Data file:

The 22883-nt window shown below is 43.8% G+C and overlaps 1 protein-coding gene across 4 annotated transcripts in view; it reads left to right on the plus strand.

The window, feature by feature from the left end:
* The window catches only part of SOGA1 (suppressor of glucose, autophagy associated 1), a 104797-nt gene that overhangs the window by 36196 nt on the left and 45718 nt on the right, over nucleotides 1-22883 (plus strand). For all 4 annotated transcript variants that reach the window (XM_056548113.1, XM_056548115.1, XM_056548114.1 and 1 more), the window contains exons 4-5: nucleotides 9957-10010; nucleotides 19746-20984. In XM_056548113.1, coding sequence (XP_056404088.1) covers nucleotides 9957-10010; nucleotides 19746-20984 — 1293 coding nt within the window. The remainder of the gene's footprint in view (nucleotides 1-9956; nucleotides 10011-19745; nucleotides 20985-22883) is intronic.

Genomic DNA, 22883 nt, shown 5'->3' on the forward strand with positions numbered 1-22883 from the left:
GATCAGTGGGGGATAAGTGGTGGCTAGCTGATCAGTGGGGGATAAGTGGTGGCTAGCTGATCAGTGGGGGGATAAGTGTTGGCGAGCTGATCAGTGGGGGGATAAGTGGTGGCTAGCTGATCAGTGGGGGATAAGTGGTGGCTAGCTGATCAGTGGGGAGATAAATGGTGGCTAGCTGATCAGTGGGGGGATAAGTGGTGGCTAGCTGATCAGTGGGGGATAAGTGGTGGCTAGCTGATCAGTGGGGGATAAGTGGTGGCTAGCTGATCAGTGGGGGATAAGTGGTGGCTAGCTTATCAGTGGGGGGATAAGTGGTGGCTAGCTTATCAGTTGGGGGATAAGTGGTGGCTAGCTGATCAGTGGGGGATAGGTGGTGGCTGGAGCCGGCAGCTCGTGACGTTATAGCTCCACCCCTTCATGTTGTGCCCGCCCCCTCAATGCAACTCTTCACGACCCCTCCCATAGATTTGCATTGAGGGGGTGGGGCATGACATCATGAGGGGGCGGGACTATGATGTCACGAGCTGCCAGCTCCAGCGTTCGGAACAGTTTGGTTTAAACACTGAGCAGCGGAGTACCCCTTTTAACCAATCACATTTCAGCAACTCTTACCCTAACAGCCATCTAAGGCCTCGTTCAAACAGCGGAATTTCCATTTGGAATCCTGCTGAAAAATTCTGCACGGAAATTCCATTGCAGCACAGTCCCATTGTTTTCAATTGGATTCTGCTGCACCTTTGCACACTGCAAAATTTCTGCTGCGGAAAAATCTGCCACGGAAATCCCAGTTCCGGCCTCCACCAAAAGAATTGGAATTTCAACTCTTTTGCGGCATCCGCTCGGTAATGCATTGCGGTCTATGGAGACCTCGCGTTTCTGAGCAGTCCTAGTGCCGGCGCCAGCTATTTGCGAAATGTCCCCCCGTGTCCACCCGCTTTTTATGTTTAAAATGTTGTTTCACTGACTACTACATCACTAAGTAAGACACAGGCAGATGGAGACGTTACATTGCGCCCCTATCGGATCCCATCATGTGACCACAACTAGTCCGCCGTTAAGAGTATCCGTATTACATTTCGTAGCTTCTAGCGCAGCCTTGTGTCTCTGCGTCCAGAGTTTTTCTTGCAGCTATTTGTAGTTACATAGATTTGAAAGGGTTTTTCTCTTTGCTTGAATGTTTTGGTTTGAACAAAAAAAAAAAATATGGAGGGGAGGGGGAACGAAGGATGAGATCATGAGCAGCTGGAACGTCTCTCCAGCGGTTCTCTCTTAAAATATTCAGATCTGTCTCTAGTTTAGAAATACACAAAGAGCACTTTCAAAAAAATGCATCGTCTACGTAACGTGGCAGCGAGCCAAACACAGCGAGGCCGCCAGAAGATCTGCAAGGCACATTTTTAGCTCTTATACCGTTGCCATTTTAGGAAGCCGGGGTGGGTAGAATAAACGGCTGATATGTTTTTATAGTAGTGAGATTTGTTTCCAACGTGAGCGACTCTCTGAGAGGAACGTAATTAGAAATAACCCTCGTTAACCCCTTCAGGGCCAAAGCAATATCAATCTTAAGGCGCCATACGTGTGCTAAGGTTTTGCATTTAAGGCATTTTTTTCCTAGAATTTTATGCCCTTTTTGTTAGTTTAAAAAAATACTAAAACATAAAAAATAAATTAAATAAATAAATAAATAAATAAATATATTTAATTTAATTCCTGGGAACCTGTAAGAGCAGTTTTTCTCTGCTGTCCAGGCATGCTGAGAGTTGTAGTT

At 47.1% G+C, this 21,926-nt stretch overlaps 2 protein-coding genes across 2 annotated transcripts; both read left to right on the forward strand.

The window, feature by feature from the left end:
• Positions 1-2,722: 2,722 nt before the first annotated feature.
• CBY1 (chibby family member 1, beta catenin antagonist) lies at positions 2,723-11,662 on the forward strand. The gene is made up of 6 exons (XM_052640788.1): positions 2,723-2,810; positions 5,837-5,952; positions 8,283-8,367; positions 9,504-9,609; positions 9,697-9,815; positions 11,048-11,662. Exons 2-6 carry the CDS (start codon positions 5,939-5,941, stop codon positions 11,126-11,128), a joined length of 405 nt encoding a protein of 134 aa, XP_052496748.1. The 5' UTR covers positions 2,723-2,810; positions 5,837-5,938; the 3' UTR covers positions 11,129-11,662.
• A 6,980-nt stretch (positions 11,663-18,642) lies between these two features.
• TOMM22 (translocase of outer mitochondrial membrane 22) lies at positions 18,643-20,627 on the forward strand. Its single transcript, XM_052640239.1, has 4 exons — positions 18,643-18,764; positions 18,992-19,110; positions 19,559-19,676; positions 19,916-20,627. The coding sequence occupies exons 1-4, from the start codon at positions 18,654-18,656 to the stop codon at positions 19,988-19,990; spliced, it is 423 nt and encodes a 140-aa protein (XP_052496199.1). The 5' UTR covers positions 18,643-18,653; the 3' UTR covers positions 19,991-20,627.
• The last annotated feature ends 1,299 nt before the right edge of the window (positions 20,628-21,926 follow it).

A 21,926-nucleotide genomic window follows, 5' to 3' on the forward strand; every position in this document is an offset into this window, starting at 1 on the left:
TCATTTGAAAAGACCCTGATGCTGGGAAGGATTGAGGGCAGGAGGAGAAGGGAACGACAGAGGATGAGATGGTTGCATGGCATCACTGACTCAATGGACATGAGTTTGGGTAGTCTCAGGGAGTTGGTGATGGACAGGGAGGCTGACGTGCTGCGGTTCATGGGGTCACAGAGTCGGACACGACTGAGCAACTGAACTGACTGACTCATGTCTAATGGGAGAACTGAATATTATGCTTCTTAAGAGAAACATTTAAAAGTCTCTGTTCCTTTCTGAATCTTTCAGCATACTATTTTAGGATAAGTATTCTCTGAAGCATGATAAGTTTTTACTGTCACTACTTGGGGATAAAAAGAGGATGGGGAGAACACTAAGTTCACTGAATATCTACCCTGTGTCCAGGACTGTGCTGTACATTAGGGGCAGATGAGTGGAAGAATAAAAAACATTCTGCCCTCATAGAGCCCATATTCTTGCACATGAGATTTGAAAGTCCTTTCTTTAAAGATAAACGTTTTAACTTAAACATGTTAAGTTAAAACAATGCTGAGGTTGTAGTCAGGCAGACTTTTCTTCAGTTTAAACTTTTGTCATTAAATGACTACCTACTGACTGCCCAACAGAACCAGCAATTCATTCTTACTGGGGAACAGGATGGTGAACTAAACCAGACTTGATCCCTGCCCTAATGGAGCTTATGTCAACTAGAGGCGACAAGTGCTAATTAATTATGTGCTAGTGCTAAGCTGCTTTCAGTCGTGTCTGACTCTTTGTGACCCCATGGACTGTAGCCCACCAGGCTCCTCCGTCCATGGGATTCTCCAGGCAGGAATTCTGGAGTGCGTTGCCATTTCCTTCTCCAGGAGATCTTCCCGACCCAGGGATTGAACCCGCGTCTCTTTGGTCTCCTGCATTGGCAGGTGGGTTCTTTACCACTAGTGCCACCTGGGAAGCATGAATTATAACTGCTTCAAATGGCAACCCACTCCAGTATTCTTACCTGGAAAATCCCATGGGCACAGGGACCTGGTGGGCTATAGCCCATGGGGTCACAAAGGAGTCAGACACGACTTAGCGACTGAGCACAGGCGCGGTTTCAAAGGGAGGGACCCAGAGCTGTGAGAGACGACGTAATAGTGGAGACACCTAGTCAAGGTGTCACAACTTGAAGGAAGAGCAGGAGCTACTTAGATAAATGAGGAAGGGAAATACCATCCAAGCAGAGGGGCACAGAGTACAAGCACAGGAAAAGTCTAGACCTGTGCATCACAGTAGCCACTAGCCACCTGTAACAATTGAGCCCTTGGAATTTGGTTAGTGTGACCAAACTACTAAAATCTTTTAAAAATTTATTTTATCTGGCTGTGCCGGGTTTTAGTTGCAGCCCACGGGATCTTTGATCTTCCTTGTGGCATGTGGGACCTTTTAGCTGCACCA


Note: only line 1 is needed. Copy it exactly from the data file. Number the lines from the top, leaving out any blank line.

The 22883-nt window shown below is 43.8% G+C and overlaps 1 protein-coding gene across 4 annotated transcripts in view; it reads left to right on the plus strand.